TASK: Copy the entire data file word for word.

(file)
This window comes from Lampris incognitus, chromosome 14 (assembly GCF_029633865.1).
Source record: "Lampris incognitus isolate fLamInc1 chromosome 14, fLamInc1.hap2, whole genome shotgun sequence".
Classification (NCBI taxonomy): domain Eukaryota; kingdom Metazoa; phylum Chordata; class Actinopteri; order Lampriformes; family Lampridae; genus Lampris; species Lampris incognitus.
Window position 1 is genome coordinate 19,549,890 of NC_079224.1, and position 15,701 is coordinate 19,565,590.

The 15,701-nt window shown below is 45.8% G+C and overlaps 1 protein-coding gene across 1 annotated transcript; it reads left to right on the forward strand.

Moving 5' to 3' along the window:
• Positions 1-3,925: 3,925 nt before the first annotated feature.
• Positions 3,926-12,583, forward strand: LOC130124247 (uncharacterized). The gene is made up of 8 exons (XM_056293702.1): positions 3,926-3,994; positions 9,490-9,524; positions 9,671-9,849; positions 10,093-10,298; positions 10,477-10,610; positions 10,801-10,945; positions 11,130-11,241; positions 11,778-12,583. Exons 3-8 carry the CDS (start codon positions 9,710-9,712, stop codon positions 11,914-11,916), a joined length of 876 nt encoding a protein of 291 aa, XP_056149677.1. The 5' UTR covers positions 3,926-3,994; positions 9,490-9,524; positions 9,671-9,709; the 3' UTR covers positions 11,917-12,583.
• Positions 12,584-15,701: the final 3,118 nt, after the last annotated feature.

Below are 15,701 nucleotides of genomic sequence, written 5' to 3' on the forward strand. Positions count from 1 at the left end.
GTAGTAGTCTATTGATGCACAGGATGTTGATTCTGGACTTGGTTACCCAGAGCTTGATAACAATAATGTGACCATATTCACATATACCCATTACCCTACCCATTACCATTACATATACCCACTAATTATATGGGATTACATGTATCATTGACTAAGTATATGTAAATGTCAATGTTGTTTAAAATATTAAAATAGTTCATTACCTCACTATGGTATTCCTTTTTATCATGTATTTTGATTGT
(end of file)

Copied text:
This window comes from Lampris incognitus, chromosome 14 (assembly GCF_029633865.1).
Source record: "Lampris incognitus isolate fLamInc1 chromosome 14, fLamInc1.hap2, whole genome shotgun sequence".
Classification (NCBI taxonomy): domain Eukaryota; kingdom Metazoa; phylum Chordata; class Actinopteri; order Lampriformes; family Lampridae; genus Lampris; species Lampris incognitus.
Window position 1 is genome coordinate 19,549,890 of NC_079224.1, and position 15,701 is coordinate 19,565,590.

The 15,701-nt window shown below is 45.8% G+C and overlaps 1 protein-coding gene across 1 annotated transcript; it reads left to right on the forward strand.

Moving 5' to 3' along the window:
• Positions 1-3,925: 3,925 nt before the first annotated feature.
• Positions 3,926-12,583, forward strand: LOC130124247 (uncharacterized). The gene is made up of 8 exons (XM_056293702.1): positions 3,926-3,994; positions 9,490-9,524; positions 9,671-9,849; positions 10,093-10,298; positions 10,477-10,610; positions 10,801-10,945; positions 11,130-11,241; positions 11,778-12,583. Exons 3-8 carry the CDS (start codon positions 9,710-9,712, stop codon positions 11,914-11,916), a joined length of 876 nt encoding a protein of 291 aa, XP_056149677.1. The 5' UTR covers positions 3,926-3,994; positions 9,490-9,524; positions 9,671-9,709; the 3' UTR covers positions 11,917-12,583.
• Positions 12,584-15,701: the final 3,118 nt, after the last annotated feature.

Below are 15,701 nucleotides of genomic sequence, written 5' to 3' on the forward strand. Positions count from 1 at the left end.
GTAGTAGTCTATTGATGCACAGGATGTTGATTCTGGACTTGGTTACCCAGAGCTTGATAACAATAATGTGACCATATTCACATATACCCATTACCCTACCCATTACCATTACATATACCCACTAATTATATGGGATTACATGTATCATTGACTAAGTATATGTAAATGTCAATGTTGTTTAAAATATTAAAATAGTTCATTACCTCACTATGGTATTCCTTTTTATCATGTATTTTGATTGT